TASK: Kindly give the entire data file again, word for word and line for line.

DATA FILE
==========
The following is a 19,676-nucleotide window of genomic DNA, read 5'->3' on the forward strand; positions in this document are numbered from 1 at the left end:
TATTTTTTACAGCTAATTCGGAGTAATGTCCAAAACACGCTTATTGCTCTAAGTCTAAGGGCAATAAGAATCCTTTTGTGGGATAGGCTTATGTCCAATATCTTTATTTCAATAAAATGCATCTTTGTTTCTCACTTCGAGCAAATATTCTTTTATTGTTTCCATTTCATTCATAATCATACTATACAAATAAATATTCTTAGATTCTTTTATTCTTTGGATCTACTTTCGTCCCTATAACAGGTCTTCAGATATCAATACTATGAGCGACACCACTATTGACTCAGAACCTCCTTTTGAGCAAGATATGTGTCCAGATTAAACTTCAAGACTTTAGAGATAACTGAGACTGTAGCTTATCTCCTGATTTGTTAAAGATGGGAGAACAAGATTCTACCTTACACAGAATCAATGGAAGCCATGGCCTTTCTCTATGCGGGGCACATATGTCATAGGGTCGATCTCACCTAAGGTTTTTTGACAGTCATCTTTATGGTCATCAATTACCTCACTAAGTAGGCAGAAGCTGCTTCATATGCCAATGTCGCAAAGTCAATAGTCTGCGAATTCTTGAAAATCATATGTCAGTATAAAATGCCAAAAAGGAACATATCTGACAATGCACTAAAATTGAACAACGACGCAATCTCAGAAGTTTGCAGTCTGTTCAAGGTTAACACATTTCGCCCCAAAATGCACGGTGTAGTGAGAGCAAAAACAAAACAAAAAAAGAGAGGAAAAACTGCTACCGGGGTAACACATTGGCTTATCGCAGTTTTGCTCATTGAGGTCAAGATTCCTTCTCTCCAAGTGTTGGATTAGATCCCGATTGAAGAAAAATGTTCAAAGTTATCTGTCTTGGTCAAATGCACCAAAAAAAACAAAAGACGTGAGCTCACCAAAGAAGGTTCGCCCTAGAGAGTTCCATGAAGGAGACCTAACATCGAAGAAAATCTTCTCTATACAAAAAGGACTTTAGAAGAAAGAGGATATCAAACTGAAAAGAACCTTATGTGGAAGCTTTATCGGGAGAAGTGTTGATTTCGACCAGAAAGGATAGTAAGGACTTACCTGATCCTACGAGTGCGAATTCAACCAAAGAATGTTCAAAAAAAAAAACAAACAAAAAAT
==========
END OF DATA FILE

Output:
The following is a 19,676-nucleotide window of genomic DNA, read 5'->3' on the forward strand; positions in this document are numbered from 1 at the left end:
TATTTTTTACAGCTAATTCGGAGTAATGTCCAAAACACGCTTATTGCTCTAAGTCTAAGGGCAATAAGAATCCTTTTGTGGGATAGGCTTATGTCCAATATCTTTATTTCAATAAAATGCATCTTTGTTTCTCACTTCGAGCAAATATTCTTTTATTGTTTCCATTTCATTCATAATCATACTATACAAATAAATATTCTTAGATTCTTTTATTCTTTGGATCTACTTTCGTCCCTATAACAGGTCTTCAGATATCAATACTATGAGCGACACCACTATTGACTCAGAACCTCCTTTTGAGCAAGATATGTGTCCAGATTAAACTTCAAGACTTTAGAGATAACTGAGACTGTAGCTTATCTCCTGATTTGTTAAAGATGGGAGAACAAGATTCTACCTTACACAGAATCAATGGAAGCCATGGCCTTTCTCTATGCGGGGCACATATGTCATAGGGTCGATCTCACCTAAGGTTTTTTGACAGTCATCTTTATGGTCATCAATTACCTCACTAAGTAGGCAGAAGCTGCTTCATATGCCAATGTCGCAAAGTCAATAGTCTGCGAATTCTTGAAAATCATATGTCAGTATAAAATGCCAAAAAGGAACATATCTGACAATGCACTAAAATTGAACAACGACGCAATCTCAGAAGTTTGCAGTCTGTTCAAGGTTAACACATTTCGCCCCAAAATGCACGGTGTAGTGAGAGCAAAAACAAAACAAAAAAAGAGAGGAAAAACTGCTACCGGGGTAACACATTGGCTTATCGCAGTTTTGCTCATTGAGGTCAAGATTCCTTCTCTCCAAGTGTTGGATTAGATCCCGATTGAAGAAAAATGTTCAAAGTTATCTGTCTTGGTCAAATGCACCAAAAAAAACAAAAGACGTGAGCTCACCAAAGAAGGTTCGCCCTAGAGAGTTCCATGAAGGAGACCTAACATCGAAGAAAATCTTCTCTATACAAAAAGGACTTTAGAAGAAAGAGGATATCAAACTGAAAAGAACCTTATGTGGAAGCTTTATCGGGAGAAGTGTTGATTTCGACCAGAAAGGATAGTAAGGACTTACCTGATCCTACGAGTGCGAATTCAACCAAAGAATGTTCAAAAAAAAAAACAAACAAAAAAT